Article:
Insight

Russian Natural Gas Divides Europe. But Why?

Russian natural gas has been a staple of the European energy diet and will, by most accounts, remain one of its core components in the future. But in the last decade the reliance on Russia for natural gas has become a matter of Europe’s energy security, expedited by repeated interruptions in supply of Russian gas piped via Ukraine.

As the new European energy policy agenda begins to take shape, it is apparent that a profound rift exists in how energy security is understood in Western Europe versus Central and Eastern Europe (CEE). The differences are particularly well illustrated by attitudes toward Nord Stream 2 (NS2), a pipeline that, once constructed, would bring additional volumes of Russian gas directly to Germany for distribution in the EU. Much of the disagreement is rooted in divergent experiences the West and the East have had with Russia. To a great extent this is a matter of Soviet legacy, but it also provides important implications for the future of Europe’s energy market.

To begin, it is worth noting that politically motivated interruptions in the deliveries of Russian gas into the EU are a relatively new development. This practice was nonexistent during the Cold War despite frosty political relations. At that time, Russian and Western Europe established a stable relationship based on commercial realities rather than geopolitical interests. And for good reasons on both sides: Western Europe needed natural gas but was not entirely dependent on Russia for its supply, and Russia needed to bring in hard currency and was wary of disturbing its place in a competitive market.

To a great extent this relationship continues today. Rooted in generally positive interactions and strong commercial ties between utility companies on both sides, this past experience shapes the views and actions of Western European countries—including support for and partnership on new delivery routes for Russian gas (like NS2).

The same cannot be said for the majority of CEE countries, where experience with Russian gas deliveries has been diametrically different. A Soviet past has left CEE countries dependent on Russia for most, if not all, of their natural gas needs. Having lost its ability to influence these countries directly in the post-Soviet world, Russia has not shied away from exploiting energy dependency, both economically and geopolitically. Given the lack of competition from other suppliers, Russian gas prices for the CEE region have been generally higher than prices offered to Western Europe.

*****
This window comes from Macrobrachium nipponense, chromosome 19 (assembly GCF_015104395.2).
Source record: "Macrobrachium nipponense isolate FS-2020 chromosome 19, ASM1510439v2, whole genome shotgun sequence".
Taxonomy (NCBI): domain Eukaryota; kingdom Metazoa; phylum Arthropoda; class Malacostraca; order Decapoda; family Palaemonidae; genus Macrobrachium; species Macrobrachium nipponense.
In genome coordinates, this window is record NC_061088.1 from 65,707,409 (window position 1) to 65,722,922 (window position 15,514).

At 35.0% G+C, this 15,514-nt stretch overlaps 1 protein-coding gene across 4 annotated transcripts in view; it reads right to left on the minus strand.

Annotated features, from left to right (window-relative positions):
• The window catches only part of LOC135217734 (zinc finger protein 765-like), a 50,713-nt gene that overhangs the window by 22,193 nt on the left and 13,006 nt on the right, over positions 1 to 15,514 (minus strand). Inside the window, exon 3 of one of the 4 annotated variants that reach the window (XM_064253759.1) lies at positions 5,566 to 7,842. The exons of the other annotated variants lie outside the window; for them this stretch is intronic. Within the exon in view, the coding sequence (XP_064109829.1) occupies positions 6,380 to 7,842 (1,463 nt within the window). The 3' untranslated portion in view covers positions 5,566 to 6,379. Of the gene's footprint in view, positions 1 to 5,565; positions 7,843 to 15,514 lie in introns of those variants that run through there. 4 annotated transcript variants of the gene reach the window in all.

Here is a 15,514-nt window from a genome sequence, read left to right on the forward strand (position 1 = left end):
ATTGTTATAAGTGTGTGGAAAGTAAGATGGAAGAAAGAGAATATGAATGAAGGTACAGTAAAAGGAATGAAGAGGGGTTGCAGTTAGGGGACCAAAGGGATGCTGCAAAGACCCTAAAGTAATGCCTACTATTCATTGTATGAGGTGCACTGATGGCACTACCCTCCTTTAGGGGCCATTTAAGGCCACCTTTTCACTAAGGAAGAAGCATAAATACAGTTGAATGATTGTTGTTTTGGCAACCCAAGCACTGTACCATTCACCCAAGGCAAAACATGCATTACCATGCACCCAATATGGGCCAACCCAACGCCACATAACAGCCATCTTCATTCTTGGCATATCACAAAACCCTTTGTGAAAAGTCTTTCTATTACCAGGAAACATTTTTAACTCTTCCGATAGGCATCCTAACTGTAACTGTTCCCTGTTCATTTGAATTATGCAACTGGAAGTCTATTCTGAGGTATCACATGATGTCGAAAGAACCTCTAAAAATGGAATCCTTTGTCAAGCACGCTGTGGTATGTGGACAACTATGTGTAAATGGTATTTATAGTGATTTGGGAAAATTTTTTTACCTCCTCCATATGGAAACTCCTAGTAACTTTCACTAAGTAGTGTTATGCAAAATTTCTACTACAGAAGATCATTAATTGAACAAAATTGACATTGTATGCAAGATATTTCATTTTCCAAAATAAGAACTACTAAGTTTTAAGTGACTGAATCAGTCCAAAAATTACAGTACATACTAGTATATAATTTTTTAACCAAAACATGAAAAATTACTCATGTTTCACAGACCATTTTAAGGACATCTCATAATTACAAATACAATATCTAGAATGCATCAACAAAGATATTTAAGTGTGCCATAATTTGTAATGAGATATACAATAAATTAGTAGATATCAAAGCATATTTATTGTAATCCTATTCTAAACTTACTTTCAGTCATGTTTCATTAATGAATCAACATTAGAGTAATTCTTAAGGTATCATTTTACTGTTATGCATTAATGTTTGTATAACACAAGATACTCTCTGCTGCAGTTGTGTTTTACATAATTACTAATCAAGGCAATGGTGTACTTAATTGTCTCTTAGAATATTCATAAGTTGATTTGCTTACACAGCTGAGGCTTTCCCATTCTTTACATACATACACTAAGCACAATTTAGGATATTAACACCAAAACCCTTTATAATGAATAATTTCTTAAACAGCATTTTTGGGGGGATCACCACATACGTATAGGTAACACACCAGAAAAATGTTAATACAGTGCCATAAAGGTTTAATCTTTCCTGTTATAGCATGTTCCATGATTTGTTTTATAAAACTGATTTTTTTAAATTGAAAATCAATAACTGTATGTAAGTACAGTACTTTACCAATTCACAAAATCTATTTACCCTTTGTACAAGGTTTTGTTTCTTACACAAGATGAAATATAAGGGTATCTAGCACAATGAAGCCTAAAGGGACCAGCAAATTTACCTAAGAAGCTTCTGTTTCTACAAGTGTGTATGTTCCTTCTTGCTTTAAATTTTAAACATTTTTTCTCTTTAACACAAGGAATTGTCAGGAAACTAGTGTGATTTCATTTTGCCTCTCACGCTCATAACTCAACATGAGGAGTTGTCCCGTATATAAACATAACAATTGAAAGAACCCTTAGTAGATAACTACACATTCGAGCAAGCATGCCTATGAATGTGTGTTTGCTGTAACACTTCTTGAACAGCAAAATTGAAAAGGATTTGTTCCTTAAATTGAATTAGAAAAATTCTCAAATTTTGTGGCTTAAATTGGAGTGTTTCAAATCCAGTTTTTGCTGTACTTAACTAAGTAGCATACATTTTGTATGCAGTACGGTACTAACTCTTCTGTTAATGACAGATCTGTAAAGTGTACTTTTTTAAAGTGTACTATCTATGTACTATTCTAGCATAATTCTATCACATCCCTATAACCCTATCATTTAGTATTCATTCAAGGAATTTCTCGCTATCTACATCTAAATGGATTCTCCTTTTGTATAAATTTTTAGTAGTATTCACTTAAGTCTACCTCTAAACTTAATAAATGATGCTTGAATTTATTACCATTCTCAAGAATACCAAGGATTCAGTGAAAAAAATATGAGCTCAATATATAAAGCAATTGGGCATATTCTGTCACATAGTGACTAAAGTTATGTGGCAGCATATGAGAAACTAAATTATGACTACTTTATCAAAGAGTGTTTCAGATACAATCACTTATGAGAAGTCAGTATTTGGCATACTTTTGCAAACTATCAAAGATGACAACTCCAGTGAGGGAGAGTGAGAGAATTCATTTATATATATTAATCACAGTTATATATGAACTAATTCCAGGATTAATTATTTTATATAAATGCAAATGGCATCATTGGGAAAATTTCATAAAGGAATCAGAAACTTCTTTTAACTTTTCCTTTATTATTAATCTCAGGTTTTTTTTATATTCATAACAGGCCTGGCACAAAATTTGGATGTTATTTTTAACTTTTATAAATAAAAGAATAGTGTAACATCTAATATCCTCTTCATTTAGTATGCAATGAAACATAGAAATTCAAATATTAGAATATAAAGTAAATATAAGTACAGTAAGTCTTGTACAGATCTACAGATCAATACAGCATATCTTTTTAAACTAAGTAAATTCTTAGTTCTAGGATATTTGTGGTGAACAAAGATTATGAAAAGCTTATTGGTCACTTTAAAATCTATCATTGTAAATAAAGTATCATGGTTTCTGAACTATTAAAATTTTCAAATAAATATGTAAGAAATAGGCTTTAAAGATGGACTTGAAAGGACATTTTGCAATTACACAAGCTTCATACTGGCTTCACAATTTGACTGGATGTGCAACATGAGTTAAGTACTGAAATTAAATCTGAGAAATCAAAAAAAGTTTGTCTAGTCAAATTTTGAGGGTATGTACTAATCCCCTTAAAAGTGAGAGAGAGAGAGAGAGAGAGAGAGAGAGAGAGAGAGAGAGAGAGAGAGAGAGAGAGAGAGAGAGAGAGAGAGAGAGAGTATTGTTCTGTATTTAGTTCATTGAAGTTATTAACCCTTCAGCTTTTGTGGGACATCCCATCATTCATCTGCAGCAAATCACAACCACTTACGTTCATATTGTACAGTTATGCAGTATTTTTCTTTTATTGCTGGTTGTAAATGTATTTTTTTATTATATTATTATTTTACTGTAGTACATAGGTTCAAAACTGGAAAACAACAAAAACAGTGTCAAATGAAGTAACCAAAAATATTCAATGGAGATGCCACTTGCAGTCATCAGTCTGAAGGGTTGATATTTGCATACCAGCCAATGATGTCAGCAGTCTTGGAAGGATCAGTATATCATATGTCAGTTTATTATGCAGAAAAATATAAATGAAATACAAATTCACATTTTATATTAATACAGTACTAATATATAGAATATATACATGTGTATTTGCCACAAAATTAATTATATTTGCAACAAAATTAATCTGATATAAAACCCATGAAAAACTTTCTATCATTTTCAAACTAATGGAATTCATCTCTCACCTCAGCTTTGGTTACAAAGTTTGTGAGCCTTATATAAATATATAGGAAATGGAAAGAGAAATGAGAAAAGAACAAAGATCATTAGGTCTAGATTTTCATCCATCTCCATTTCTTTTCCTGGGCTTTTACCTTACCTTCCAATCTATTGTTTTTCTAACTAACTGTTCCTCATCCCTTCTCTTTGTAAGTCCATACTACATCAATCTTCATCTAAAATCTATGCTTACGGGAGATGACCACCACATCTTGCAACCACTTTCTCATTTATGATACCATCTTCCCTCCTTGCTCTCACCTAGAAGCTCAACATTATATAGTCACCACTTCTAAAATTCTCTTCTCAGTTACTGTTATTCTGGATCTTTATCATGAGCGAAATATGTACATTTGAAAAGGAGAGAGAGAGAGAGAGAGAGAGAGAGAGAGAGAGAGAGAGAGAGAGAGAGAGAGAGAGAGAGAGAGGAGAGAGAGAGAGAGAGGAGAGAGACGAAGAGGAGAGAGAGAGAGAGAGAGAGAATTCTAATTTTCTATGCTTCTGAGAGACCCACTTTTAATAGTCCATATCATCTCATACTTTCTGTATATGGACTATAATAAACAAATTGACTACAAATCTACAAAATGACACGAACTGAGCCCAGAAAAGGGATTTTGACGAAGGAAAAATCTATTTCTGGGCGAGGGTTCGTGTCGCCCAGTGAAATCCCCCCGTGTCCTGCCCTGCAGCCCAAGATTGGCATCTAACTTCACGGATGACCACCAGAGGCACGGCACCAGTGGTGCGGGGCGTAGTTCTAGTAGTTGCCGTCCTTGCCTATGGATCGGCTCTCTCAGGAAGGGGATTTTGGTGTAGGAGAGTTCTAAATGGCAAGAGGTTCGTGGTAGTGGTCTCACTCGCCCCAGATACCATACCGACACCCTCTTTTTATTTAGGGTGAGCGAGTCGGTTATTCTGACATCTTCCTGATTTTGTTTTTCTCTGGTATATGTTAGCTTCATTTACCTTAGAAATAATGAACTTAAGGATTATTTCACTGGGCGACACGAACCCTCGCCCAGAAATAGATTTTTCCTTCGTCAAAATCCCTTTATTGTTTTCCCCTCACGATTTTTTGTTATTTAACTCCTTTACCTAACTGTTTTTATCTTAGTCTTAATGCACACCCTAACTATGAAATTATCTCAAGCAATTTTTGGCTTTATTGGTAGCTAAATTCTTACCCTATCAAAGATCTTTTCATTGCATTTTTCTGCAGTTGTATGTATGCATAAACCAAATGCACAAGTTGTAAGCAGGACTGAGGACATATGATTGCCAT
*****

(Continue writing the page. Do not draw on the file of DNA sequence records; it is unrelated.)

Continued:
The notable exceptions have been CEE countries with strong Russian relationships, including Belarus or Armenia. These countries reap the “rewards” with low natural gas pricing and Russia’s willingness to postpone payments for natural gas. But the “rewards” have not been unconditional but rather are part of a geopolitical game. Any country no longer willing to play according to Russian rules would face sharp increases in prices, demands for immediate repayment of debts, and possible interruptions in delivery of natural gas at the least fortunate moments.

One of the few bargaining chips that some CEE countries have had against much stronger Russia has been their status as a transit territory. Russia needs Ukraine, Poland, or the Czech Republic to deliver its natural gas to Europe via pipelines running through those countries’ territories. Considered from this perspective, NS2 could not only increase the share of cheap Russian gas in the European market and deprive CEE countries of transit fees; it would also weaken CEE’s bargaining position against Russia and potentially discourage investment in alternative sources of supply, including LNG. This could potentially result in even higher natural gas prices and give Russia more leeway to engage in geopolitical meddling in the region.

Not surprisingly, much of the CEE opposes NS2, seeing European energy security in diversity of supply rather than diversity of supply routes offered by the new pipeline project. The region’s experience differs from that of much of Western Europe, but also provides a cautionary note, particularly for countries like Germany or Austria, where dependence on Russia for natural gas is already relatively high and would most likely increase following NS2 completion. 

Anna Mikulska

Lecturer, Russian and Eastern European Studies
Anna Mikulska is an expert on European energy markets and energy policy. She was previously a senior fellow at the Kleinman Center and is currently a graduate coordinator and lecturer at the Russian and Eastern European Studies Department at Penn.